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Jan 2, 2017

Incidence of thyroid cancer on the rise

Posted by in categories: biotech/medical, health

The incidence of thyroid cancer has tripled in the past three decades, yet the reason for this is not clear.

Dr. David Goldenberg, chief of otolaryngology and head and neck surgery at Penn State Health Milton S. Hershey Medical Center, notes the diagnostic tools are better, but he can’t get behind recent talk of over-diagnosis as the sole cause for the increase.

“The press that has been given to this is an oversimplification,” Goldenberg said. “What we should be concentrating on is not only why we are discovering more of it, but also which of these newly discovered thyroid cancers are the ones that will kill someone.”

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Jan 2, 2017

Let’s cut to the chase – there have never been times as uncertain as these in the world of business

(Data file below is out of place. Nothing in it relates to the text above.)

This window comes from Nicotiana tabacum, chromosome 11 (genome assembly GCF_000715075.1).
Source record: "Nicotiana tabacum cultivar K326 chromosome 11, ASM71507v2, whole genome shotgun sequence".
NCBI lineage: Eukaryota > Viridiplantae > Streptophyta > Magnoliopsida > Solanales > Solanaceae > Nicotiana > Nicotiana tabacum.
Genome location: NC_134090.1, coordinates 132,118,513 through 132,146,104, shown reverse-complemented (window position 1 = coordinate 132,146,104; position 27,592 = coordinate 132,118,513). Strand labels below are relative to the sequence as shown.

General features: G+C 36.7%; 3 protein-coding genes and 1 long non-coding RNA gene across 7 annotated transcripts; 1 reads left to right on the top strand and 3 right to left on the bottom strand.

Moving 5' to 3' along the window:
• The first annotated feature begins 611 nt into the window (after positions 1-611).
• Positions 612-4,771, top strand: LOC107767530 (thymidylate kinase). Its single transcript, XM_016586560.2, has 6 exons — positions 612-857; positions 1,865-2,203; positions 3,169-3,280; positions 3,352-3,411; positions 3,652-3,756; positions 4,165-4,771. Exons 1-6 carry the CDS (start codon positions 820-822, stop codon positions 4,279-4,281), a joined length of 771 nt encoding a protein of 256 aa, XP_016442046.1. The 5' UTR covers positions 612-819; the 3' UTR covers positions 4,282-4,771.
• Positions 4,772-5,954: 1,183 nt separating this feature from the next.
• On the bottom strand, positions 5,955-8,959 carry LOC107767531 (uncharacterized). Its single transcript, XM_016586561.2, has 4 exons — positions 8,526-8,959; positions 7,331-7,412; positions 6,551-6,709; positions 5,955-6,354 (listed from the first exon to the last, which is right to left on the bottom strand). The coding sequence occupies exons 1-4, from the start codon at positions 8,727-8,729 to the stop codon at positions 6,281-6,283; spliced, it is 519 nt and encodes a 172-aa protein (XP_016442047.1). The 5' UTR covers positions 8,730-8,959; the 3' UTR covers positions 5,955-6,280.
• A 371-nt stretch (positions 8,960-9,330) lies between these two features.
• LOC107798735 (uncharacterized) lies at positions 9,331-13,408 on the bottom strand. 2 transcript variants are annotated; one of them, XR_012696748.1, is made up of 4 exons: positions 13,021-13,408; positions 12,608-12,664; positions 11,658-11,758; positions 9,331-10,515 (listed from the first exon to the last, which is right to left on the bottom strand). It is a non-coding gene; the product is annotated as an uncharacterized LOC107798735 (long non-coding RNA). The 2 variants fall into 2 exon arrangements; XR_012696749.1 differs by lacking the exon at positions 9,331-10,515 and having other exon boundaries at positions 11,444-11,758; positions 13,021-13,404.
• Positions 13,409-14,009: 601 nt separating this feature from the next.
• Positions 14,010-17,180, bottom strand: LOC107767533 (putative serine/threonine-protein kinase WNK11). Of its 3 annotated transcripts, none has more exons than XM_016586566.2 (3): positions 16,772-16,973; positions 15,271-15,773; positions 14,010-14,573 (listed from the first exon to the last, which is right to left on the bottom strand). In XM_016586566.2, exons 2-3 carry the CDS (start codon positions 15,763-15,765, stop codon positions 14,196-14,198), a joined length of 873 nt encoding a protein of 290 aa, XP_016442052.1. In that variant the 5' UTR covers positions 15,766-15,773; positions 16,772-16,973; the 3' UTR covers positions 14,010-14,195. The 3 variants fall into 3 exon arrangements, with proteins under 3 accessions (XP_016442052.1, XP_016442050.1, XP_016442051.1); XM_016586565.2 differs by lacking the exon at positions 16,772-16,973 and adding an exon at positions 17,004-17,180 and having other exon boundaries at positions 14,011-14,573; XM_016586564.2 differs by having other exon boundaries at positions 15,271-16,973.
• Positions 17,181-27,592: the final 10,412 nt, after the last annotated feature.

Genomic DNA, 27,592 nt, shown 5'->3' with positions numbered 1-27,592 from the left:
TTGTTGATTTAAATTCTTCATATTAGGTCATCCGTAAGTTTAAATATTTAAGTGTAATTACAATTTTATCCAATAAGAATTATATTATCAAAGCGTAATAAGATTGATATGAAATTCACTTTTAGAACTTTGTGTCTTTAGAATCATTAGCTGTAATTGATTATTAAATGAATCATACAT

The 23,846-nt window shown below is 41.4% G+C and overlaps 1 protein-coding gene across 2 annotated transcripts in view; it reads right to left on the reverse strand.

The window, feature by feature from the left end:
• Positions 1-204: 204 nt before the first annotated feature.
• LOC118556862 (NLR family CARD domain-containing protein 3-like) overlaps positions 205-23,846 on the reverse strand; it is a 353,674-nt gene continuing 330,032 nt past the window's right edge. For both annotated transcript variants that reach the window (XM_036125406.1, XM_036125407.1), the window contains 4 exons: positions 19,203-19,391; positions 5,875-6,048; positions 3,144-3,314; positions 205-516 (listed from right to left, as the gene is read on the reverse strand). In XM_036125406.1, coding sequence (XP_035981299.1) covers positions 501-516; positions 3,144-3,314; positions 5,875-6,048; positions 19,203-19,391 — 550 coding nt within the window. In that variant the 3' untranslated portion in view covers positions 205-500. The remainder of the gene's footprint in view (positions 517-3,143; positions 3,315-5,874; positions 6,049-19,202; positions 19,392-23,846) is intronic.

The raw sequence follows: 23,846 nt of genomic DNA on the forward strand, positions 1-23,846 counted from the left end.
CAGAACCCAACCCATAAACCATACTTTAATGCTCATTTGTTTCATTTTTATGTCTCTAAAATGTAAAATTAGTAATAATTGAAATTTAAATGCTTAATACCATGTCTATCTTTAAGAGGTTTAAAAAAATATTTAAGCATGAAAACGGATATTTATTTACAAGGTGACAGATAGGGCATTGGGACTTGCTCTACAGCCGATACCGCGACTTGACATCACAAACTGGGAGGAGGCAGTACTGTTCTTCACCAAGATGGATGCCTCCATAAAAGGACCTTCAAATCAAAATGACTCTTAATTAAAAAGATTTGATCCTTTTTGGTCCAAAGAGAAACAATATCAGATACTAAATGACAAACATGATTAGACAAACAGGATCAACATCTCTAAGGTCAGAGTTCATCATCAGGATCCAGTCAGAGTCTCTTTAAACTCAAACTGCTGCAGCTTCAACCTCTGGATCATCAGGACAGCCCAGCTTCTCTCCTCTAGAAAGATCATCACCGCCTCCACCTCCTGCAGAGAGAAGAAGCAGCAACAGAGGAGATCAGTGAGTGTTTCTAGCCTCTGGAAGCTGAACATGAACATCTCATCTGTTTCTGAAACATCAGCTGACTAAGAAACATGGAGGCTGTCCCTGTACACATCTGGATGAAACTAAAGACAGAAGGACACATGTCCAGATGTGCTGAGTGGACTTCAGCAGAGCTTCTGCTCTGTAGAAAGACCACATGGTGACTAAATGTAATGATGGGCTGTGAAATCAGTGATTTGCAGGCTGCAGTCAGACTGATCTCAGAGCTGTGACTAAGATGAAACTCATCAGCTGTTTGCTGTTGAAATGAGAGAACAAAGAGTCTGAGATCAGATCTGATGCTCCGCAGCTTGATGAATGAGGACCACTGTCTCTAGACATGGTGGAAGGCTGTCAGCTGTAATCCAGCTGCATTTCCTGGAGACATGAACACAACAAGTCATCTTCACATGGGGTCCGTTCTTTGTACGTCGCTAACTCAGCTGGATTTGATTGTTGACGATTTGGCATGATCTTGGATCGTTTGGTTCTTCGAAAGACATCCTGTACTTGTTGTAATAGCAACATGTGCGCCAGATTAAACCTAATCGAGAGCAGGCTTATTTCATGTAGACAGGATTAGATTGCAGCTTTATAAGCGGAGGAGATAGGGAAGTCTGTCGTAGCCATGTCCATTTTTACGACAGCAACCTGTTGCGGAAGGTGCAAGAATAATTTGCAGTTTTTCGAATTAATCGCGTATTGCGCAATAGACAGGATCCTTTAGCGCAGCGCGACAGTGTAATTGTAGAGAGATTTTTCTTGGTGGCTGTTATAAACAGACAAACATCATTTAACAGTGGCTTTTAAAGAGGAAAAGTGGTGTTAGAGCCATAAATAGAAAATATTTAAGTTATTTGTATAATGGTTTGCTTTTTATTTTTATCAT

Posted by in categories: business, robotics/AI, singularity

There is no written rule-book to follow when it comes to career survival. The “Future of Work” is about making ourselves employable in a workforce where the priority of business leaders is to invest in automation and digital technology, more than training and developing their own workforces.

As our soon-to-be-released State of Operations and Outsourcing 2017 study, conducted in conjunction with KPMG across 454 major enterprise buyers globally, shows a dramatic shift in priorities from senior managers (SVPs and above), where 43% are earmarking significant investment in robotic automation of processes, compared with only 28% placing a similar emphasis on training and change management. In fact, the same number of senior managers are as focused on cognitive computing as their own people … yes, folks, this is the singularity of enterprise operations, where cognitive computing now equals employees’ brains when it comes to investment!